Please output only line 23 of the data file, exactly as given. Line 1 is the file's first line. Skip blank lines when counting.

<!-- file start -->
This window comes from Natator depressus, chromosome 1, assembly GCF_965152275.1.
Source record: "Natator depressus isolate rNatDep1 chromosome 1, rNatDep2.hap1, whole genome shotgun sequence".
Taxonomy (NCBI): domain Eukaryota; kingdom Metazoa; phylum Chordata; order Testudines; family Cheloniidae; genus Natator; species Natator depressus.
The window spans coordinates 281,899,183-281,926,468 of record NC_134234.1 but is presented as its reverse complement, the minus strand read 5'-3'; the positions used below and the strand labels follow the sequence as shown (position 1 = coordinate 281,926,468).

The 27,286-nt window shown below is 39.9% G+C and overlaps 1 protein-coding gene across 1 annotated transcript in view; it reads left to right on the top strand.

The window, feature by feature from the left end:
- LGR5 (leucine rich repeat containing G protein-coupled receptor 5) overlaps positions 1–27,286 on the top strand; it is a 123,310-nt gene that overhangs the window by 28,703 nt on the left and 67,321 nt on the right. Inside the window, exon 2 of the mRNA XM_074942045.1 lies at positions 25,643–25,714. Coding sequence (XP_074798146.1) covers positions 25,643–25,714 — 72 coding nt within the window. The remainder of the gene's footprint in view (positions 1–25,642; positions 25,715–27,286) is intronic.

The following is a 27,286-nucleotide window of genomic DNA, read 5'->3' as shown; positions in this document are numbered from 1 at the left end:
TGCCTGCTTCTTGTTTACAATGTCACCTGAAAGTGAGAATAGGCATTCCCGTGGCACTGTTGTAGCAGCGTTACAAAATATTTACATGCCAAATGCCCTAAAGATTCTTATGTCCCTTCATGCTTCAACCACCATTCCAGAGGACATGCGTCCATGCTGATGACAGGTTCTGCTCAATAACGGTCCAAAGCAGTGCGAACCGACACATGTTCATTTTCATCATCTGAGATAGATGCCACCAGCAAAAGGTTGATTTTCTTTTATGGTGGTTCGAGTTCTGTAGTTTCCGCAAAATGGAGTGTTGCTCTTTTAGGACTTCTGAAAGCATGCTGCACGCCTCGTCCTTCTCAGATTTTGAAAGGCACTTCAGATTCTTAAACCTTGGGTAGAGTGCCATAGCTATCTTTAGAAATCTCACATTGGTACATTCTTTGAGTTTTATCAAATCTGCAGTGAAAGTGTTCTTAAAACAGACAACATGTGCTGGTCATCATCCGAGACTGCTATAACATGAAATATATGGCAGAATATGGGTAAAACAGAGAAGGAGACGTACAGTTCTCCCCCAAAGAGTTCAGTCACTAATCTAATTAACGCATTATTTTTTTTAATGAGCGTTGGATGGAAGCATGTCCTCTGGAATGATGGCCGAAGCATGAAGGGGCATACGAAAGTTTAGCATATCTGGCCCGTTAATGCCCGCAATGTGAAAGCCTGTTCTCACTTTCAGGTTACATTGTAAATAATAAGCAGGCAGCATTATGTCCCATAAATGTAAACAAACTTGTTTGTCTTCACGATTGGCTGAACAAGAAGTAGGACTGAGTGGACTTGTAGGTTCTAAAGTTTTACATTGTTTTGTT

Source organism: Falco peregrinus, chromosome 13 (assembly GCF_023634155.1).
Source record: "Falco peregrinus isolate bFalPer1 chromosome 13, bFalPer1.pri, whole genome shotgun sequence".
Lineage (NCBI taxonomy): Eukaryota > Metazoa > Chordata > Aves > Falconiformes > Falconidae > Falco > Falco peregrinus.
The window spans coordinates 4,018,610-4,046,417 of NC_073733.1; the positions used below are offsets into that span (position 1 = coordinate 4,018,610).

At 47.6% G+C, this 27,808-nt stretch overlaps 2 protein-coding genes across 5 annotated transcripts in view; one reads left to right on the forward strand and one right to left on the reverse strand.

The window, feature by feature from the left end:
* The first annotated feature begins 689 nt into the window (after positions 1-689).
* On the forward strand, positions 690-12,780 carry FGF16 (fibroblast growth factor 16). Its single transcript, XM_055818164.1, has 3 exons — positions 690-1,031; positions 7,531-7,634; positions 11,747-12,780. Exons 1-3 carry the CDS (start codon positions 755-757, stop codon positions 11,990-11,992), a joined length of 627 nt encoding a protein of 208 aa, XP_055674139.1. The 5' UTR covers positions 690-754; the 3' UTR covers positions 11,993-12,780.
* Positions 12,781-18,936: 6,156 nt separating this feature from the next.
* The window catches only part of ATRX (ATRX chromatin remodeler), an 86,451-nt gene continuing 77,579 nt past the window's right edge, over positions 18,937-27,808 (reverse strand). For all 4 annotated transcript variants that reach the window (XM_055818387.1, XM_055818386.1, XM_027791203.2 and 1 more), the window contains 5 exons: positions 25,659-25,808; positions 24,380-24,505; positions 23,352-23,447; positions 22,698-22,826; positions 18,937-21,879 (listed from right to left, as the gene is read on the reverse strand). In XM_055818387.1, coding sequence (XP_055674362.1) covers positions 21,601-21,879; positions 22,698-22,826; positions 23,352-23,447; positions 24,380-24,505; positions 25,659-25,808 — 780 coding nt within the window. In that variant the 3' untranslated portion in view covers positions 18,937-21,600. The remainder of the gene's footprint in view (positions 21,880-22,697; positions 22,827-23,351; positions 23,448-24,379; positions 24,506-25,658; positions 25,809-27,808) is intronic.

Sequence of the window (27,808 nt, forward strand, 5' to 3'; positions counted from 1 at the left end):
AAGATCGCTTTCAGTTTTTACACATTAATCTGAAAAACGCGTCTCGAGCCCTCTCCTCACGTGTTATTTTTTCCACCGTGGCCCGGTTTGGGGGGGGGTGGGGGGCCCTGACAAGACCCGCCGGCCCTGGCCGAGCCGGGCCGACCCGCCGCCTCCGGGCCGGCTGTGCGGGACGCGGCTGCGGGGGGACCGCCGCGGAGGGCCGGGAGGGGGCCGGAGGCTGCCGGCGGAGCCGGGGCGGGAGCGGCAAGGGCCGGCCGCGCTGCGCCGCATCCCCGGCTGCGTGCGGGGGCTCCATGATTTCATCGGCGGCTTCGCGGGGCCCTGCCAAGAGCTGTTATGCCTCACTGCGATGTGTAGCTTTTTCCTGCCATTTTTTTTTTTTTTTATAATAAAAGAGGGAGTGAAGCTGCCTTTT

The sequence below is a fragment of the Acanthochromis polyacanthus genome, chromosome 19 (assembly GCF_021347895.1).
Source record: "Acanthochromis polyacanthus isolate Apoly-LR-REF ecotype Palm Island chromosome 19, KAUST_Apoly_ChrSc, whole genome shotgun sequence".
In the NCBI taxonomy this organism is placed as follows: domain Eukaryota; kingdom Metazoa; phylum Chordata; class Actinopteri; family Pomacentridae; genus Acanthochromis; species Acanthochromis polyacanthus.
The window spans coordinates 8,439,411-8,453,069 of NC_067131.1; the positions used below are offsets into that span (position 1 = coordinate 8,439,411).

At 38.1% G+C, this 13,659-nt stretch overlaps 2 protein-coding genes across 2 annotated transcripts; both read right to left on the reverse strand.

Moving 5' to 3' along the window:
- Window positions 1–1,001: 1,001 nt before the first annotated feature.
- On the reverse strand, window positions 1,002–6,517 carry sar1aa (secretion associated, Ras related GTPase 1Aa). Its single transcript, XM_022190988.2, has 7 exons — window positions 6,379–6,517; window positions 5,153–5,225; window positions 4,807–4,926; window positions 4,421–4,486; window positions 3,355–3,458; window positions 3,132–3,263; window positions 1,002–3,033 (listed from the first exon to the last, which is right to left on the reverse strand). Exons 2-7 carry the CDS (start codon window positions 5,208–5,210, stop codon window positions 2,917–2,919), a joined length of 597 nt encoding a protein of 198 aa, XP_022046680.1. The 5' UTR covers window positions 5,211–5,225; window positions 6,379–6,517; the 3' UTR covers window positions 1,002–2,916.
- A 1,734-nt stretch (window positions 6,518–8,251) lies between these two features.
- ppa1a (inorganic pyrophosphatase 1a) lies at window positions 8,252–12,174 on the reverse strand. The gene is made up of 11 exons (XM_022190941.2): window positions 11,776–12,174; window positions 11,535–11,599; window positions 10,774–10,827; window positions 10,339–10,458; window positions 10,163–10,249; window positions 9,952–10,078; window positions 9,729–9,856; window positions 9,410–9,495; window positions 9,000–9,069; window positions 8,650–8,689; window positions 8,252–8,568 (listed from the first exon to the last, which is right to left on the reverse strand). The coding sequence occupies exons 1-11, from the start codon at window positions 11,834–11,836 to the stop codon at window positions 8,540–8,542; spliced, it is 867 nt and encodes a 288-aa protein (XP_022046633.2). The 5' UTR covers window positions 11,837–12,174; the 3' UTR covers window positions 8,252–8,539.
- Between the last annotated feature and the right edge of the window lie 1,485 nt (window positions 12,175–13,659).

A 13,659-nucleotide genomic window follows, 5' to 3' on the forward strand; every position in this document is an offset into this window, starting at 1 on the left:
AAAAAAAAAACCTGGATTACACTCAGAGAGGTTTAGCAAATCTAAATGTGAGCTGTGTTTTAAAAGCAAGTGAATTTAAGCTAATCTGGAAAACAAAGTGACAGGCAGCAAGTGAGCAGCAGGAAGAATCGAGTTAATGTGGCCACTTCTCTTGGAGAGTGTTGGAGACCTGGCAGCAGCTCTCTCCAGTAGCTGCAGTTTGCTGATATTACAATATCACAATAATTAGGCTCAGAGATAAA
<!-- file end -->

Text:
Source record: "Acanthochromis polyacanthus isolate Apoly-LR-REF ecotype Palm Island chromosome 19, KAUST_Apoly_ChrSc, whole genome shotgun sequence".